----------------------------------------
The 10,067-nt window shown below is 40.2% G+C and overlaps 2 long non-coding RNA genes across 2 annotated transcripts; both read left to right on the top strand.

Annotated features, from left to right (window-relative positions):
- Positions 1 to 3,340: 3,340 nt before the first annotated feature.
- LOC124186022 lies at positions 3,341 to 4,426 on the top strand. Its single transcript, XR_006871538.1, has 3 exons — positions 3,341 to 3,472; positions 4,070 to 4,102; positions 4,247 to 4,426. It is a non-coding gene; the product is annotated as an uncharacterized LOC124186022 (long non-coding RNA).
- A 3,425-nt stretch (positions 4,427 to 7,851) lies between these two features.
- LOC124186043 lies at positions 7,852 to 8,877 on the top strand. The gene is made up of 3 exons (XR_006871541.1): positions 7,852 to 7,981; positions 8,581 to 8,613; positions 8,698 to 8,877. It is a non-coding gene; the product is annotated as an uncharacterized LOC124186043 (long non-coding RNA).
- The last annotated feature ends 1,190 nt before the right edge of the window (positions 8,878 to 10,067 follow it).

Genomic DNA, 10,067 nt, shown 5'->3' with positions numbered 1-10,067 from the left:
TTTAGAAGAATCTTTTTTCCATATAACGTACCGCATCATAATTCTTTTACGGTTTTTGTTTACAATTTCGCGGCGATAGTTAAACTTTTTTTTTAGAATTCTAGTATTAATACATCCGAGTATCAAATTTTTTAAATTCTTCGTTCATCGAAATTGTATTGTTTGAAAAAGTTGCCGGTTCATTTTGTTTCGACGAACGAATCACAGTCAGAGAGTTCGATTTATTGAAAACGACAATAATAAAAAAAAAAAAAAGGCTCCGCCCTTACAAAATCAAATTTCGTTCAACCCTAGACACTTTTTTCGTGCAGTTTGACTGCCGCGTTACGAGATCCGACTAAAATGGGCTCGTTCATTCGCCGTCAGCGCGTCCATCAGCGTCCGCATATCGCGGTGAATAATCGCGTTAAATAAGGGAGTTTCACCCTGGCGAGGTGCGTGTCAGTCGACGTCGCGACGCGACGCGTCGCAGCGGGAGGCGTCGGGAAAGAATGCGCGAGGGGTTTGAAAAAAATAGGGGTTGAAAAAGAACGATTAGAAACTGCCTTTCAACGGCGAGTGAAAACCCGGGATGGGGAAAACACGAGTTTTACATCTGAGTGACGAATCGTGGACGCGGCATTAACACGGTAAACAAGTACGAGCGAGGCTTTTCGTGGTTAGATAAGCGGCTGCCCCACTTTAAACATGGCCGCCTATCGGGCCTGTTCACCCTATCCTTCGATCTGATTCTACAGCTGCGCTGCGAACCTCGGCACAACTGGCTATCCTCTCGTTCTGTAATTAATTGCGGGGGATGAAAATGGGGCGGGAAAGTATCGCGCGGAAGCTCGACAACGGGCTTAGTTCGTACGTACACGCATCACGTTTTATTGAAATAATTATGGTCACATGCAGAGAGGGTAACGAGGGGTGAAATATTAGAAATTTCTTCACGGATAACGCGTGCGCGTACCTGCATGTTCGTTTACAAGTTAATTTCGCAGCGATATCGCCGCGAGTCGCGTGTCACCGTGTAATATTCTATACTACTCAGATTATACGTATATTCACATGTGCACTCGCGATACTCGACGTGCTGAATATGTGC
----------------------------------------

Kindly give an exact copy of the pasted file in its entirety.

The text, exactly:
The 10,067-nt window shown below is 40.2% G+C and overlaps 2 long non-coding RNA genes across 2 annotated transcripts; both read left to right on the top strand.

Annotated features, from left to right (window-relative positions):
- Positions 1 to 3,340: 3,340 nt before the first annotated feature.
- LOC124186022 lies at positions 3,341 to 4,426 on the top strand. Its single transcript, XR_006871538.1, has 3 exons — positions 3,341 to 3,472; positions 4,070 to 4,102; positions 4,247 to 4,426. It is a non-coding gene; the product is annotated as an uncharacterized LOC124186022 (long non-coding RNA).
- A 3,425-nt stretch (positions 4,427 to 7,851) lies between these two features.
- LOC124186043 lies at positions 7,852 to 8,877 on the top strand. The gene is made up of 3 exons (XR_006871541.1): positions 7,852 to 7,981; positions 8,581 to 8,613; positions 8,698 to 8,877. It is a non-coding gene; the product is annotated as an uncharacterized LOC124186043 (long non-coding RNA).
- The last annotated feature ends 1,190 nt before the right edge of the window (positions 8,878 to 10,067 follow it).

Genomic DNA, 10,067 nt, shown 5'->3' with positions numbered 1-10,067 from the left:
TTTAGAAGAATCTTTTTTCCATATAACGTACCGCATCATAATTCTTTTACGGTTTTTGTTTACAATTTCGCGGCGATAGTTAAACTTTTTTTTTAGAATTCTAGTATTAATACATCCGAGTATCAAATTTTTTAAATTCTTCGTTCATCGAAATTGTATTGTTTGAAAAAGTTGCCGGTTCATTTTGTTTCGACGAACGAATCACAGTCAGAGAGTTCGATTTATTGAAAACGACAATAATAAAAAAAAAAAAAAGGCTCCGCCCTTACAAAATCAAATTTCGTTCAACCCTAGACACTTTTTTCGTGCAGTTTGACTGCCGCGTTACGAGATCCGACTAAAATGGGCTCGTTCATTCGCCGTCAGCGCGTCCATCAGCGTCCGCATATCGCGGTGAATAATCGCGTTAAATAAGGGAGTTTCACCCTGGCGAGGTGCGTGTCAGTCGACGTCGCGACGCGACGCGTCGCAGCGGGAGGCGTCGGGAAAGAATGCGCGAGGGGTTTGAAAAAAATAGGGGTTGAAAAAGAACGATTAGAAACTGCCTTTCAACGGCGAGTGAAAACCCGGGATGGGGAAAACACGAGTTTTACATCTGAGTGACGAATCGTGGACGCGGCATTAACACGGTAAACAAGTACGAGCGAGGCTTTTCGTGGTTAGATAAGCGGCTGCCCCACTTTAAACATGGCCGCCTATCGGGCCTGTTCACCCTATCCTTCGATCTGATTCTACAGCTGCGCTGCGAACCTCGGCACAACTGGCTATCCTCTCGTTCTGTAATTAATTGCGGGGGATGAAAATGGGGCGGGAAAGTATCGCGCGGAAGCTCGACAACGGGCTTAGTTCGTACGTACACGCATCACGTTTTATTGAAATAATTATGGTCACATGCAGAGAGGGTAACGAGGGGTGAAATATTAGAAATTTCTTCACGGATAACGCGTGCGCGTACCTGCATGTTCGTTTACAAGTTAATTTCGCAGCGATATCGCCGCGAGTCGCGTGTCACCGTGTAATATTCTATACTACTCAGATTATACGTATATTCACATGTGCACTCGCGATACTCGACGTGCTGAATATGTGC